Like 150,000 other Florida residents who don't have health insurance through an employer, Shaneen and Tom Wahl turned to an out-of-state association that offers individual policies. The monthly rate for coverage by American Medical Security Group was $417, reasonable for individual insurance. But after Shaneen was diagnosed with breast cancer, the premiums rose quickly to $1,881 a month.
The Wahls were the victims of a practice called "reunderwriting." Florida law doesn't allow a state-regulated insurance company to raise a policyholder's premium based on a change in health. But using a legal loophole, American Medical and other companies can offer policies through out-of-state associations that recalculate the policy's cost each year. The association the Wahls joined is incorporated in Ohio, where health insurance is not regulated.
Florida's Chief Financial Officer Tom Gallagher wants to close that loophole. A bill pending in the Legislature (HB 999) would make out-of-state insurers play by the same rules as state-regulated companies. Gallagher tried unsuccessfully to get the law changed in the past two legislative sessions, but he believes new leadership in the House and Senate gives the bill a chance this year.
In addition to reunderwriting, other questionable tactics are available to the out-of-state companies to jack up rates. Federal law won't let insurers refuse renewal of an individual policy. So the companies will analyze a pool of insured individuals, and those with the fewest claims will be offered a new, supposedly more generous policy. That leaves people with the most expensive claims in a separate insurance pool whose rates are then increased substantially. In that way, the companies can weed out less-profitable policies.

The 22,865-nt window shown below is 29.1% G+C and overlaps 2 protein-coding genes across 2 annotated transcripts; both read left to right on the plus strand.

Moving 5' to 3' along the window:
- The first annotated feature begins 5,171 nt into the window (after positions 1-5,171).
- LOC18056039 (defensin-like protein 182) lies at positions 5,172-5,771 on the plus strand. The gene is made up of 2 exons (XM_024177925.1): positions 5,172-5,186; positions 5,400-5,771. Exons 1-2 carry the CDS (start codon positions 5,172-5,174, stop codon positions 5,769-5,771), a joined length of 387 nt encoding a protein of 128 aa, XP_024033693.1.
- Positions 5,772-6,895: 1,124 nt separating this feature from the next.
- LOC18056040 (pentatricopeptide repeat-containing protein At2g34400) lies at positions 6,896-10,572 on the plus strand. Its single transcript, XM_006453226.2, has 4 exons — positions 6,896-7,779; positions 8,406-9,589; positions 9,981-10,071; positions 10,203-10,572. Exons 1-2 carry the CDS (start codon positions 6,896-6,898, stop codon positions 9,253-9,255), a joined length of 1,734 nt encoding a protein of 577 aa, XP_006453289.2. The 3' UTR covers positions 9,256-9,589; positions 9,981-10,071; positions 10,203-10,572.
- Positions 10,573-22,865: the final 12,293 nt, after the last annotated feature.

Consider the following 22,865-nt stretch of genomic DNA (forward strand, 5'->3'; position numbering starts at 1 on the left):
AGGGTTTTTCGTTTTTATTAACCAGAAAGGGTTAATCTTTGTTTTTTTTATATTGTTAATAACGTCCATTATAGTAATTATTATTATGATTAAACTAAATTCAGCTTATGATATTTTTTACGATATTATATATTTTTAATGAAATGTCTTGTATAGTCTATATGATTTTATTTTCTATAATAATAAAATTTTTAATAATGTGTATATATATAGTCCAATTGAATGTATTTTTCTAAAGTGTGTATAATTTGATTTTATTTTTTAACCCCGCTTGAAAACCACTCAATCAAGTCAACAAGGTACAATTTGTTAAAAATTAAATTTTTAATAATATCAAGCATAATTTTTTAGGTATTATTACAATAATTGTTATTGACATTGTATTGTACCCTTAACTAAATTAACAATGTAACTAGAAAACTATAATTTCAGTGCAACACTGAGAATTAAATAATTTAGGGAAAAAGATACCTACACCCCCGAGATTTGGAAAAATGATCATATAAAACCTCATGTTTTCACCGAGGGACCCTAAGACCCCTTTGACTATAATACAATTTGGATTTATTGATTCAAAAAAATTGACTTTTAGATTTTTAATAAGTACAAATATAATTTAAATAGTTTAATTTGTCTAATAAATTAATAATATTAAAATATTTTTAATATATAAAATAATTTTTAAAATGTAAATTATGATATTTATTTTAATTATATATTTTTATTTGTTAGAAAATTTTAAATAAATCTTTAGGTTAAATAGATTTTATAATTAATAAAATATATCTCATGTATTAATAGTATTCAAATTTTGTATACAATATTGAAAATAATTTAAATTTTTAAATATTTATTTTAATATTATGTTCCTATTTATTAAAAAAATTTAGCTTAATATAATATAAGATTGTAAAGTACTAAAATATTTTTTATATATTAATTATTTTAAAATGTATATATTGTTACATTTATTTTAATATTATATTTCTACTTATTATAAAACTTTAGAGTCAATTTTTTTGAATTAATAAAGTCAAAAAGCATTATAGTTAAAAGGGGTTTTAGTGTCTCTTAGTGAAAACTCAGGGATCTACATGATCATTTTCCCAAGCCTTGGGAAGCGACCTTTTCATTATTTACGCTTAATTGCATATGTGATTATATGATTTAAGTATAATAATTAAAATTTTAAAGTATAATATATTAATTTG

Such tactics are illegal for policies regulated in Florida. Some residents subjected to these tactics by out-of-state companies have seen their premiums grow by 60 percent a year or more. Many have had to borrow money or mortgage their homes just to afford their insurance. Others have avoided treatment or lost their coverage.
The tactics are profitable for the companies, but unconscionable. While the initial premium for such a policy may look reasonable, the protection is illusory because when a policyholder really needs the insurance, it becomes unaffordable. Traditional group health insurance works because it spreads the cost evenly among a broad group of people rather than punishing those with high medical expenses.
American Medical and the other companies say that by forcing them to abide by Florida law, the state will increase the cost of insurance coverage for individuals. A policy offered by those companies may cost less, but it is no bargain when it provides a false sense of security.
Closing the loophole won't solve all of the problems faced by Florida residents seeking health insurance. It will, however, assure them that the policy they purchase will be there when they need it.
The Legislature should return credibility to the individual health insurance market.